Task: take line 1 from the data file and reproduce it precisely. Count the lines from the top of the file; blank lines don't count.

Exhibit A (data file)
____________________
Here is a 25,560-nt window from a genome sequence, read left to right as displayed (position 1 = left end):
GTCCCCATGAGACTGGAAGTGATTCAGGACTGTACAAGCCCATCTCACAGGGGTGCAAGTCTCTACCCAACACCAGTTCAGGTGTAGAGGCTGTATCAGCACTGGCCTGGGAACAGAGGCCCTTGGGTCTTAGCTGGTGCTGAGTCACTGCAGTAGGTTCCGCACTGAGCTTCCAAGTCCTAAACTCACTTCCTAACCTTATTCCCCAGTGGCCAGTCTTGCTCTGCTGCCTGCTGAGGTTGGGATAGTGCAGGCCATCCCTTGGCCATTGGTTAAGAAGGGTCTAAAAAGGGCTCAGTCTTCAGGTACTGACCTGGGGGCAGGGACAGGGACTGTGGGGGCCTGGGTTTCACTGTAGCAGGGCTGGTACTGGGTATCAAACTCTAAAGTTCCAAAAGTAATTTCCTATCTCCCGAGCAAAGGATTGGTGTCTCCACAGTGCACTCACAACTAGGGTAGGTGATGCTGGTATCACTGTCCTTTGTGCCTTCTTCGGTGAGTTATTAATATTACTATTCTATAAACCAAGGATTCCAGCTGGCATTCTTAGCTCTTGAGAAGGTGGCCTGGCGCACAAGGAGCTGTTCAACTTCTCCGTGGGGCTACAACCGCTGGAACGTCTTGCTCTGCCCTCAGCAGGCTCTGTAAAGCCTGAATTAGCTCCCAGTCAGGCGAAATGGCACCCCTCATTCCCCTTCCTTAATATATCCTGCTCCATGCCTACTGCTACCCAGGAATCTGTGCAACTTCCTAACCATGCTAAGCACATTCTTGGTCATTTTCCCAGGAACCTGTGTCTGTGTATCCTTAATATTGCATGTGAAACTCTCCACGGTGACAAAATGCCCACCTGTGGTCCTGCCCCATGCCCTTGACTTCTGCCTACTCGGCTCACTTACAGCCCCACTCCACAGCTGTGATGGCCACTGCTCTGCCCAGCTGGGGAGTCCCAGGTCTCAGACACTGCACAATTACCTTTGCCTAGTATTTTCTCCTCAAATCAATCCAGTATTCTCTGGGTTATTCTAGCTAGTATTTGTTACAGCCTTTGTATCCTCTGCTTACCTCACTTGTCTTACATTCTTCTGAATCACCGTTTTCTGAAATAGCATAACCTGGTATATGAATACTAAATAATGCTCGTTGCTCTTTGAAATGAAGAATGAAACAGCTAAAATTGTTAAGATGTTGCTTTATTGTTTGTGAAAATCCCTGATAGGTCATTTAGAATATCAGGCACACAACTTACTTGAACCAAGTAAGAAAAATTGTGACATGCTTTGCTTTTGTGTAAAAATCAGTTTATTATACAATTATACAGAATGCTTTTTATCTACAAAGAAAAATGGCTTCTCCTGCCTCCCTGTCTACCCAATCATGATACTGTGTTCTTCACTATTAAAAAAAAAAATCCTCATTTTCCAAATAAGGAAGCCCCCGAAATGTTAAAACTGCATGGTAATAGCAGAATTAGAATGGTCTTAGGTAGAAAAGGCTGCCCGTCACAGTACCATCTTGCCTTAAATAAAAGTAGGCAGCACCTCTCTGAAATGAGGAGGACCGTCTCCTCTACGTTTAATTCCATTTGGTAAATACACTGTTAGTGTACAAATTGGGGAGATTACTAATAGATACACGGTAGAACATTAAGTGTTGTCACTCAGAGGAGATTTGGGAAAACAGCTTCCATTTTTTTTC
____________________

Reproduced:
Here is a 25,560-nt window from a genome sequence, read left to right as displayed (position 1 = left end):